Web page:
I did a post about a year ago on the Catnip Man
http://goodmorninggloucester.wordpress.com/2013/06/29/who-remembers-the-catnip-man/. I received an email today from Ann Flood of Florence, Oregon with this picture. She and her husband operate a collectibles shop there called Treasures by the Dunes.
In 2005, they purchased this painting of the Catnip Man at an auction in New Hampshire. She came across my GMG post while searching for information about the man in the painting, who they both initially thought was a sea captain, and so had purchased the painting because they live on the coast in Oregon. There is no identification as to the artist, who may have been from Beverly because of his note on the back about The Catnip Man standing in front of Salem 5 Cent Savings Bank (presumably the one on Cabot Street in Beverly where Catnip Bill spent a good deal of time during the last years of his life) selling bags of fresh green catnip.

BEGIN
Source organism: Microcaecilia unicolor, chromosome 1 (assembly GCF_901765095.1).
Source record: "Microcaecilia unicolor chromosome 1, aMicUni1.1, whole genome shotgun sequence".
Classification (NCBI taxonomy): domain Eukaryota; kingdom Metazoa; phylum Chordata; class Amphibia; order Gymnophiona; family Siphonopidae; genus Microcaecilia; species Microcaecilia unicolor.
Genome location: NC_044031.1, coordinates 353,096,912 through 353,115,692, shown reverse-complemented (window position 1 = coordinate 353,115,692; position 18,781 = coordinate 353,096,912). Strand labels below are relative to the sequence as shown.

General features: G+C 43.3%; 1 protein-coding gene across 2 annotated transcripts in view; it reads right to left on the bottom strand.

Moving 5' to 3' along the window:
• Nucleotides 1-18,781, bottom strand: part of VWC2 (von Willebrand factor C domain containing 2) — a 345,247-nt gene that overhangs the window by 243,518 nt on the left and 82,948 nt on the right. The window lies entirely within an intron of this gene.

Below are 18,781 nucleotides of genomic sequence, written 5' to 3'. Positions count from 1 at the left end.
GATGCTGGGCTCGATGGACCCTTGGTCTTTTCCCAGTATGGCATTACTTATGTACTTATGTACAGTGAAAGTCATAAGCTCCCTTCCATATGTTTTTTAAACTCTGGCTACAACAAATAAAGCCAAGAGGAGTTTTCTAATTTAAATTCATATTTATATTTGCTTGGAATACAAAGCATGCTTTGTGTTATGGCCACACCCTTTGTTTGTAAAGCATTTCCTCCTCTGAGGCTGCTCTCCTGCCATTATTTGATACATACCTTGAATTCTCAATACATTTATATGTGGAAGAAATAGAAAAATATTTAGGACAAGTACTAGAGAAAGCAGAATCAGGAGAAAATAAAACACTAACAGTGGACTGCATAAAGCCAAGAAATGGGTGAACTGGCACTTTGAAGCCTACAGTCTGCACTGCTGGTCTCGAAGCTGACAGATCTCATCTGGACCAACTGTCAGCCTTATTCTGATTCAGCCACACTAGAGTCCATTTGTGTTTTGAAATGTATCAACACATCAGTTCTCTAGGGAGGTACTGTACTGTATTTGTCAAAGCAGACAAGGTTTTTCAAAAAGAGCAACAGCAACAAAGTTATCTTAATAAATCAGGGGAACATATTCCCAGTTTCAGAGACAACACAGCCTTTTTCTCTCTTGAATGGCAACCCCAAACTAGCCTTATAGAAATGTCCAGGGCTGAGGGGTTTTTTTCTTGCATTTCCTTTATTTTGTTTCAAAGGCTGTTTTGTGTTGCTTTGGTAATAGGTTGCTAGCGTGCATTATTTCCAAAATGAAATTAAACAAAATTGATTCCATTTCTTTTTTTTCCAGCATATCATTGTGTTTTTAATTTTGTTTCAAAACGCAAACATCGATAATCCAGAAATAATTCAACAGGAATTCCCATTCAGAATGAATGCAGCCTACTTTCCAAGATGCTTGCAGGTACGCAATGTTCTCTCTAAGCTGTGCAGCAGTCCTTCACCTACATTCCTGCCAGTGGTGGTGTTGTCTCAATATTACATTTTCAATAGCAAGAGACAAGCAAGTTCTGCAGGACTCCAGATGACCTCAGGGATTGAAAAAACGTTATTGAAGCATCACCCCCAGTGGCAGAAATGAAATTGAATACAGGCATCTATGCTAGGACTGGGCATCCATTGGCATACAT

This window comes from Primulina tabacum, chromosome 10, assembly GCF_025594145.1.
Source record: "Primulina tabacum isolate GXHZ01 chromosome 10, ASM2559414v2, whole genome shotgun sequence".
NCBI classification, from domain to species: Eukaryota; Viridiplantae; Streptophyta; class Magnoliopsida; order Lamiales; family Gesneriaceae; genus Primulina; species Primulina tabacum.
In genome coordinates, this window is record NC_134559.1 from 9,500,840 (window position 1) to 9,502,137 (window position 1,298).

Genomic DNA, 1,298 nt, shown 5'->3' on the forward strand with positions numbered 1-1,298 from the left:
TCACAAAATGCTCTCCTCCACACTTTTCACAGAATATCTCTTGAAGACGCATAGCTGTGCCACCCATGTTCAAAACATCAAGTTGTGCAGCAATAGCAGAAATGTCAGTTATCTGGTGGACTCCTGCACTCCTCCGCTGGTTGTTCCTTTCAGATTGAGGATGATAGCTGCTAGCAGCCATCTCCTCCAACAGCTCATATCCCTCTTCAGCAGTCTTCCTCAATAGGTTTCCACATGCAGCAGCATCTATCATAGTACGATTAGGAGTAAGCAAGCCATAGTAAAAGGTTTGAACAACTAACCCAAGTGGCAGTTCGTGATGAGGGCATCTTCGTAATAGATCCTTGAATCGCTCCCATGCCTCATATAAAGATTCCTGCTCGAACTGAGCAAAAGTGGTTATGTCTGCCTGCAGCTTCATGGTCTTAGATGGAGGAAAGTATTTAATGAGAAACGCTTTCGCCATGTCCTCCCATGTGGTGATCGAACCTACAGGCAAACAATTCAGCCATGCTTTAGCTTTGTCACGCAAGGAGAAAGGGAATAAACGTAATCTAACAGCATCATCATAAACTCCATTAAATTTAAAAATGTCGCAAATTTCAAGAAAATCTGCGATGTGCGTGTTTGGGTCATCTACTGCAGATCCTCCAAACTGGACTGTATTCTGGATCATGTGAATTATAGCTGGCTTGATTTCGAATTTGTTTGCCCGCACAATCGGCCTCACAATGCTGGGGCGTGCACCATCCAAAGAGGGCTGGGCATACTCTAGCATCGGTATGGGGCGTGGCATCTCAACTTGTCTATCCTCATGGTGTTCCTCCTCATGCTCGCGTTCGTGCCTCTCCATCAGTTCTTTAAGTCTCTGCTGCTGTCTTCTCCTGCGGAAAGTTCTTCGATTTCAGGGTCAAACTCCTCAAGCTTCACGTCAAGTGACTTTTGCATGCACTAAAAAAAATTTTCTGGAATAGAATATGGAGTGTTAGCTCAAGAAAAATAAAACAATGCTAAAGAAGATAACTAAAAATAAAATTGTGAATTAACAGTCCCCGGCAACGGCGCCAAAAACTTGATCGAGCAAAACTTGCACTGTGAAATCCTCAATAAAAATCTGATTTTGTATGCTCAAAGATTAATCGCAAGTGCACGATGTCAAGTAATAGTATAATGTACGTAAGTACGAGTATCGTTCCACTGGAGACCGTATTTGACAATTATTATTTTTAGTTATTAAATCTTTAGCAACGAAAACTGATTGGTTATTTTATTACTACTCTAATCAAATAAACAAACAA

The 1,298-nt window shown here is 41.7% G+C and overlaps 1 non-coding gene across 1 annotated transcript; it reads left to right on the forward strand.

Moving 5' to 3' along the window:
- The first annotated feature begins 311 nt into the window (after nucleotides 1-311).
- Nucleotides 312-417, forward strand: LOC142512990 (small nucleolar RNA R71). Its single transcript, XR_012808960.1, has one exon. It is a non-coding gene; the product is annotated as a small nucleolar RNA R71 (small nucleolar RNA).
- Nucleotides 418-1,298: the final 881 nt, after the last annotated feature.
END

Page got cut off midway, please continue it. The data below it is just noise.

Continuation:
I think it is pretty cool that Catnip Bill has been gone for over 50 years, but he still keeps popping up in unexpected ways.
Lora Merchant came into the gallery to visit today. Lora grew up on Rocky Neck, moved away when she was 20, now lives in Georgia, and would do anything to live back in Gloucester again. She mentioned something about giving up two fingers to anyone from Gloucester who would trade places with her in Georgia – a little extreme, but I can understand. We talked about all sorts of things Gloucester, and then she mentioned the Catnip Man, who she remembered following down the street when she was a young girl. He was a kind of scruffy character who grew catnip, which he walked the streets of Gloucester selling, followed by a clowder of cats. Does anyone else remember the Catnip Man, called Catnip Bill? He was the subject of the children’s book “Catnip Man” written in 1951 by Rockport author, Ruth Holberg.
According to Stephen P. Hall of Beverly, the Capnip Man’s real name was William Albert Joseph Patrick Swayne Luscomb. Bill lived the last years of his life in a rooming house at 32 Broadway Street in Beverly, and was a familiar sight on Cabot Street in the late 1950s until his death in 1962.